"Go in there and be a woman," she told me, reaching over me to open my door.She was fearless and capable then, and I want her to remember that boldness while she reveals this vulnerability to me, that even though the emotional and physical safety net of a decades-long marriage is gone, she is still a bad bitch. So when she sits next to me on the couch and recounts all of the detailed exchanges with a potential paramour, I listen patiently give her the dating advice I wish I'd gotten from her when I was 15. Okay, nope, no I don't. If she said anything like this to me I would have double died of embarrassment.
First things first, I tell her to take all of her undergarments and throw them in the garbage. Some of those panties date back to my middle school days, and it's really hard to feel like a sexual being with ten yards of stretched out cotton pulled up to your nipples.
Like high school Nora, my mom is beautiful, though she hasn't noticed yet. It's tragic to me, because if you've ever watched someone die you know that our bodies are miracles and it is totally worth celebrating them. And how do we do that, as humans? With a selfie or 700. Turn that camera the other way, I tell her. Admire yourself! Know your angles! Feel hot, and he'll think you're hot. It's science, trust me, I took AP chemistry like 15 years ago.
At 15, I would wait by my landline and hope the boys I liked would call to ask me out. I wasted hours lying in bed, listening to my Britney Spears CD and waiting for them to call. But life is too short for that! And in 2016, it's too short to wonder what a text message means or what a man is thinking or how you should reply. If you want to go on a date with a dude, pick up the phone! Just kidding, phone calls are kind of intimate. Text him? And if he sends you something cryptic? You reply however you want to, and you tell him exactly what you're feeling and thinking and if he's the right guy, he'll be totally into that.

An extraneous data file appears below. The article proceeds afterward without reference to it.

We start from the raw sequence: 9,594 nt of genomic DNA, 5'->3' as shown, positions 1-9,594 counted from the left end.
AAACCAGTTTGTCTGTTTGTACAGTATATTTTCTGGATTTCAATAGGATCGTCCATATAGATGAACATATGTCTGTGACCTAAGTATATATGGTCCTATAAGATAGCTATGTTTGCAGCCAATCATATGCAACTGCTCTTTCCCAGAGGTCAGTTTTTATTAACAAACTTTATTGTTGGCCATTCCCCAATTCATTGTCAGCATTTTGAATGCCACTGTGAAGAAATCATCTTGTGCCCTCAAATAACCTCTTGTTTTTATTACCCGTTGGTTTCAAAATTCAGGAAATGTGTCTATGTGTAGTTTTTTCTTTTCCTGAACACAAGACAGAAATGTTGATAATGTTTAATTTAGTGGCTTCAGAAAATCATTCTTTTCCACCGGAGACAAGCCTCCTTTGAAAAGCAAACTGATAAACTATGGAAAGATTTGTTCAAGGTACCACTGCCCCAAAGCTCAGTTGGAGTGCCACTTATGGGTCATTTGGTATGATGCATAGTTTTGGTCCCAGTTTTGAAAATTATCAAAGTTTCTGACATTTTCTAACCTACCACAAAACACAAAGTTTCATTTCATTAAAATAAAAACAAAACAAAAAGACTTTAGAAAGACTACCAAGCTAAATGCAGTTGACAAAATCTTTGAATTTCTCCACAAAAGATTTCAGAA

Mom is skeptical at best, particularly when I tell her to just take some partial nudes and try out some light sexting, but what else can I tell this woman who is rebuilding her life after 40 years as somebody's wife? What can I let her know about all the things I've learned bouncing from boyfriend to "boyfriend," or from my admittedly minimal dating experience as a widow?
We really have no idea what we're doing, any of us, and that's okay. Dating is an exercise in vulnerability. Our hearts are resilient little objects, and even when yours has been broken and ground into dust, it can regenerate like a starfish that has lost a limb.
Every little heart I stepped on along the way, and every boy who stepped on mine, was just getting me to Aaron. Like the saying goes, you have to kiss a lot of underemployed "DJs" before you find your prince.
"Mom," I say, handing her back her phone after examining a text that includes a rose, a rainbow, and a monkey face, and recommending she reply with a heart-eyed smiley, "you're awesome. Just go out there and be a woman."